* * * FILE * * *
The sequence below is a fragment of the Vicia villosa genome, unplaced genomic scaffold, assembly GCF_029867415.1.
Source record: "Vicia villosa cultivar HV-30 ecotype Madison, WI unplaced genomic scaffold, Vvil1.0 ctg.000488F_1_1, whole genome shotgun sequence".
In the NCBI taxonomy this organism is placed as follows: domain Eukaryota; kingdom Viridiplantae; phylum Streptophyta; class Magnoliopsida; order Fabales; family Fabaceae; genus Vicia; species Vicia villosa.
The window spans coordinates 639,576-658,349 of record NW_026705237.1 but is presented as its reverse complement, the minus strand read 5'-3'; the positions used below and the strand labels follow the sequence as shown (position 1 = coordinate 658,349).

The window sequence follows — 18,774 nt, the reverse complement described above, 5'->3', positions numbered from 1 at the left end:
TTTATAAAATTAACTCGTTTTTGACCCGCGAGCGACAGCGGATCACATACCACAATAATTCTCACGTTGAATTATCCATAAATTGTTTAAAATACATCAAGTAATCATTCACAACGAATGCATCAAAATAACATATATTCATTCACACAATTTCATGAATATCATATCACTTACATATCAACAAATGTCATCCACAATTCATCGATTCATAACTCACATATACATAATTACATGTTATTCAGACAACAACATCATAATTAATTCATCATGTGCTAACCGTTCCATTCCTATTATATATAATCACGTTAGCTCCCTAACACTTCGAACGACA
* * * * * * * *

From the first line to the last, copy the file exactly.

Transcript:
The sequence below is a fragment of the Vicia villosa genome, unplaced genomic scaffold, assembly GCF_029867415.1.
Source record: "Vicia villosa cultivar HV-30 ecotype Madison, WI unplaced genomic scaffold, Vvil1.0 ctg.000488F_1_1, whole genome shotgun sequence".
In the NCBI taxonomy this organism is placed as follows: domain Eukaryota; kingdom Viridiplantae; phylum Streptophyta; class Magnoliopsida; order Fabales; family Fabaceae; genus Vicia; species Vicia villosa.
The window spans coordinates 639,576-658,349 of record NW_026705237.1 but is presented as its reverse complement, the minus strand read 5'-3'; the positions used below and the strand labels follow the sequence as shown (position 1 = coordinate 658,349).

The window sequence follows — 18,774 nt, the reverse complement described above, 5'->3', positions numbered from 1 at the left end:
TTTATAAAATTAACTCGTTTTTGACCCGCGAGCGACAGCGGATCACATACCACAATAATTCTCACGTTGAATTATCCATAAATTGTTTAAAATACATCAAGTAATCATTCACAACGAATGCATCAAAATAACATATATTCATTCACACAATTTCATGAATATCATATCACTTACATATCAACAAATGTCATCCACAATTCATCGATTCATAACTCACATATACATAATTACATGTTATTCAGACAACAACATCATAATTAATTCATCATGTGCTAACCGTTCCATTCCTATTATATATAATCACGTTAGCTCCCTAACACTTCGAACGACA